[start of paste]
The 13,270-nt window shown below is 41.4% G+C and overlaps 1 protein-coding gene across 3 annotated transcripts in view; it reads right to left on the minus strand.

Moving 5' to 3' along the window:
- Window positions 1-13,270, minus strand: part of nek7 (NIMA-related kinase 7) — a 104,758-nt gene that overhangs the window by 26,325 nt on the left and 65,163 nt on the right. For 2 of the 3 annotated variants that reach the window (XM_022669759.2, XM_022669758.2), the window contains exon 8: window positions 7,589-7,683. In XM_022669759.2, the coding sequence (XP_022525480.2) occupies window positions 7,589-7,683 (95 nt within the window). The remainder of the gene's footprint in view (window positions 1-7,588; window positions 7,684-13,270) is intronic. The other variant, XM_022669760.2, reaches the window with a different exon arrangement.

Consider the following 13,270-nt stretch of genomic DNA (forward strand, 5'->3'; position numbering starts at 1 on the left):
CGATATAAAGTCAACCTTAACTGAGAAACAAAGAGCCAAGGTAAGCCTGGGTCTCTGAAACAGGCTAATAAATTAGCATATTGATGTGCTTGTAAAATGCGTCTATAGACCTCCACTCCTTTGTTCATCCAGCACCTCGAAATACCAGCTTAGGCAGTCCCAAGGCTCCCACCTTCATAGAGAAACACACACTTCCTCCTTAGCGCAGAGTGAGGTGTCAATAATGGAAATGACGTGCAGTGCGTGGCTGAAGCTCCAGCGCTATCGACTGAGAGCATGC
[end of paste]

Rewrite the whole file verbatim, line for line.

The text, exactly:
The 13,270-nt window shown below is 41.4% G+C and overlaps 1 protein-coding gene across 3 annotated transcripts in view; it reads right to left on the minus strand.

Moving 5' to 3' along the window:
- Window positions 1-13,270, minus strand: part of nek7 (NIMA-related kinase 7) — a 104,758-nt gene that overhangs the window by 26,325 nt on the left and 65,163 nt on the right. For 2 of the 3 annotated variants that reach the window (XM_022669759.2, XM_022669758.2), the window contains exon 8: window positions 7,589-7,683. In XM_022669759.2, the coding sequence (XP_022525480.2) occupies window positions 7,589-7,683 (95 nt within the window). The remainder of the gene's footprint in view (window positions 1-7,588; window positions 7,684-13,270) is intronic. The other variant, XM_022669760.2, reaches the window with a different exon arrangement.

Consider the following 13,270-nt stretch of genomic DNA (forward strand, 5'->3'; position numbering starts at 1 on the left):
CGATATAAAGTCAACCTTAACTGAGAAACAAAGAGCCAAGGTAAGCCTGGGTCTCTGAAACAGGCTAATAAATTAGCATATTGATGTGCTTGTAAAATGCGTCTATAGACCTCCACTCCTTTGTTCATCCAGCACCTCGAAATACCAGCTTAGGCAGTCCCAAGGCTCCCACCTTCATAGAGAAACACACACTTCCTCCTTAGCGCAGAGTGAGGTGTCAATAATGGAAATGACGTGCAGTGCGTGGCTGAAGCTCCAGCGCTATCGACTGAGAGCATGC